Cyberspace: The interdependent network of information technology infrastructures, which includes the Internet, telecommunications networks, computer systems, and embedded processors and controllers.

Malicious Code: Program code intended to perform an unauthorized function or process that will have adverse impact on the confidentiality, integrity, or availability of an information system.

Attack: An attempt to gain unauthorized access to system services, resources, or information, or an attempt to compromise system integrity.

Vulnerability: A characteristic or specific weakness that renders an organization or asset (such as information or an information system) open to exploitation by a given threat or susceptible to a given hazard.

Risk: The potential for an unwanted or adverse outcome resulting from an incident, event, or occurrence, as determined by the likelihood that a particular threat will exploit a particular vulnerability, with the associated consequences.

National Security: Protection and safety of the political, economic and other interests and values of the state.

Data Breach: The unauthorized movement or disclosure of sensitive information to a party, usually outside the organization, that is not authorized to have or see the information.

Threat Agent: An individual, group, organization, or government that conducts or has the intent to conduct detrimental activities.

Security Policy: Set of rules, guidelines and procedures represented in official security documents that define way in which state will protect its own national security interests.

Botnet: A collection of computers compromised by malicious code and controlled across a network.

Cybersecurity: The activity or process, ability or capability, or state whereby information and communications systems and the information contained therein are protected from and/or defended against damage, unauthorized use or modification, or exploitation.

Threat Assessment: The product or process of identifying or evaluating entities, actions, or occurrences, whether natural or man-made, that have or indicate the potential to harm life, information, operations, and/or property.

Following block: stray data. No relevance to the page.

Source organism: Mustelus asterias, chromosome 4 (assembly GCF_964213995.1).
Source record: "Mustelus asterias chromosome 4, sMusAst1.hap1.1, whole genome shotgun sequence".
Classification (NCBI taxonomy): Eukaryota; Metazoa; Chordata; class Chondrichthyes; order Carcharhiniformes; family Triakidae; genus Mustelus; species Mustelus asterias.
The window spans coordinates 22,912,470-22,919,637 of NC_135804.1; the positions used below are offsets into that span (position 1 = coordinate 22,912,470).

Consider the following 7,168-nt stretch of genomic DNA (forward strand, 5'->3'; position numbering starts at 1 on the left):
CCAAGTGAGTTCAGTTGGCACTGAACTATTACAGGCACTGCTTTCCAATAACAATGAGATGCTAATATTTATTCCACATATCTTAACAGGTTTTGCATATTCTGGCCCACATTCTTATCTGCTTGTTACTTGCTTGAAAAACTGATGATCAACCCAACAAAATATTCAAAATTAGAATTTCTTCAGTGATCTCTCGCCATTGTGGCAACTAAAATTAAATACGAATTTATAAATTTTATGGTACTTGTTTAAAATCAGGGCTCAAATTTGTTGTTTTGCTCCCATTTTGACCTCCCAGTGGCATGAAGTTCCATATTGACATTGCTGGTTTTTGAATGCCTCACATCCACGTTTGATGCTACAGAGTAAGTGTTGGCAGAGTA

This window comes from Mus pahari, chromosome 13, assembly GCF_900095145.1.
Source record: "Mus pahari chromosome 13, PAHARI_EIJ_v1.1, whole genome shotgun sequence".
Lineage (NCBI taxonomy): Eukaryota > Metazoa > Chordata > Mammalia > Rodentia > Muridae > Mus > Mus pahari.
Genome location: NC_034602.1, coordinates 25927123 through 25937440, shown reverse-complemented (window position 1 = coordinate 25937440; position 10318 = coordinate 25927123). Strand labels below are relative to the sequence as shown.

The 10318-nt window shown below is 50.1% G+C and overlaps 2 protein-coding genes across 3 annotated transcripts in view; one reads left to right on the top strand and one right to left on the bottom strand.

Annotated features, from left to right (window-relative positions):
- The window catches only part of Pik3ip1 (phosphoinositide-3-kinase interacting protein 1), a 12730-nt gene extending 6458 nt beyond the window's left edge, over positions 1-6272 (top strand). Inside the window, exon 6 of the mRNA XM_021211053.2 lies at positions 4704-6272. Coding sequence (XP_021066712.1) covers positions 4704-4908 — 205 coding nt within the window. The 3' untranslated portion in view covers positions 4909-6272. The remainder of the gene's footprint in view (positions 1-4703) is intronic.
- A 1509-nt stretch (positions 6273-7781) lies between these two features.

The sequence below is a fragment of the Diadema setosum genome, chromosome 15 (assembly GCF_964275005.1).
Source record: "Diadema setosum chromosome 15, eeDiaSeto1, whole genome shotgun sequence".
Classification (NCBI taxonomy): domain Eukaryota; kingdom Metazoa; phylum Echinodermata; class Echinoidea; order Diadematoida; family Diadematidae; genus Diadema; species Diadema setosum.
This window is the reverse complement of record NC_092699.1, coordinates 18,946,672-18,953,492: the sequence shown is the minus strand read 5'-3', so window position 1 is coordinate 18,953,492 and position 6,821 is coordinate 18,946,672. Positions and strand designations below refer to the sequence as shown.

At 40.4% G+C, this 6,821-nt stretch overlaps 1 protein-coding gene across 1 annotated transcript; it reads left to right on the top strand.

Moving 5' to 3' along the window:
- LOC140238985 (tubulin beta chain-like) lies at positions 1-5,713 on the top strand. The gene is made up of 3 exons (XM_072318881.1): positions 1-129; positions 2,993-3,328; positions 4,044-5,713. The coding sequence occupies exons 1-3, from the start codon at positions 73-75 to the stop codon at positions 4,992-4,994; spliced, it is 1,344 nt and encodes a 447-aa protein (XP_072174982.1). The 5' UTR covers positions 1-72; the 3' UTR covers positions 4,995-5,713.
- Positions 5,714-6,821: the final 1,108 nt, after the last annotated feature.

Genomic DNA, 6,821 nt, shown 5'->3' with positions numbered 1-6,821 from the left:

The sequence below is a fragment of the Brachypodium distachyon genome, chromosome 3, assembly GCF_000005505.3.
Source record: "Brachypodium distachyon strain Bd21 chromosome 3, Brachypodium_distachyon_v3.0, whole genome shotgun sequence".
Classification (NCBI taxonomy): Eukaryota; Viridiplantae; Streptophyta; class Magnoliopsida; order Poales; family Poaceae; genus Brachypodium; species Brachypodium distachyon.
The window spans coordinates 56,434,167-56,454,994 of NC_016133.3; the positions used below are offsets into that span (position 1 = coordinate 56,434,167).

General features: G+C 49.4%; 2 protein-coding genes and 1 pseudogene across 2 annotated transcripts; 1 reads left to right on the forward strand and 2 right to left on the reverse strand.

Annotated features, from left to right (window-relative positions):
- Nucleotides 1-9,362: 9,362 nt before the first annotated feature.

Risk Assessment: The product or process which collects information and assigns values to risks for the purpose of informing priorities, developing or comparing courses of action, and informing decision making.

Vulnerability Assessment and Management: Conducts assessments of threats and vulnerabilities, determines deviations from acceptable configurations, enterprise or local policy, assesses the level of risk, and develops and/or recommends appropriate mitigation countermeasures in operational and non-operational situations.

Asset: A person, structure, facility, information, and records, information technology systems and resources, material, process, relationships, or reputation that has value.

Risk Management: The process of identifying, analysing, assessing, and communicating risk and accepting, avoiding, transferring or controlling it to an acceptable level considering associated costs and benefits of any actions taken.

Security: Condition of absence of danger and threat or functions and activities on protection.

Security Sector Reform: Concept which promote reform or building of the state security institutions, legislation and system for democratic control.

Globalization: Process of expansion, deepening and accelerating global interdependence in all aspects of modern life (economy, politic, ICT, etc.).

Denial of Service: An attack that prevents or impairs the authorized use of information system resources or services.

Confidentiality: A property that information is not disclosed to users, processes, or devices unless they have been authorized to access the information.

Cyber Infrastructure: The information and communications systems and services composed of all hardware and software that process, store, and communicate information, or any combination of all of these elements: Processing includes the creation, access, modification, and destruction of information. Storage includes paper, magnetic, electronic, and all other media types. Communications include sharing and distribution of information.

Availability: The property of being accessible and usable upon demand.

Integrity: The property whereby information, an information system, or a component of a system has not been modified or destroyed in an unauthorized manner.

Incident: An occurrence that actually or potentially results in adverse consequences to (adverse effects on) (poses a threat to) an information system or the information that the system processes, stores, or transmits and that may require a response action to mitigate the consequences.

Antivirus Software: A program that monitors a computer or network to detect or identify major types of malicious code and to prevent or contain malware incidents. Sometimes by removing or neutralizing the malicious code.

Threat: A circumstance or event that has or indicates the potential to exploit vulnerabilities and to adversely impact (create adverse consequences for) organizational operations, organizational assets (including information and information systems), individuals, other organizations, or society.

Critical Infrastructure: The systems and assets, whether physical or virtual, so vital to society that the incapacity or destruction of such may have a debilitating impact on the security, economy, public health or safety, environment, or any combination of these matters.

Security Strategy: Strategic, overall and systematic approach for developing, applying, and coordinating the instruments of national power to achieve objectives that contribute to national security.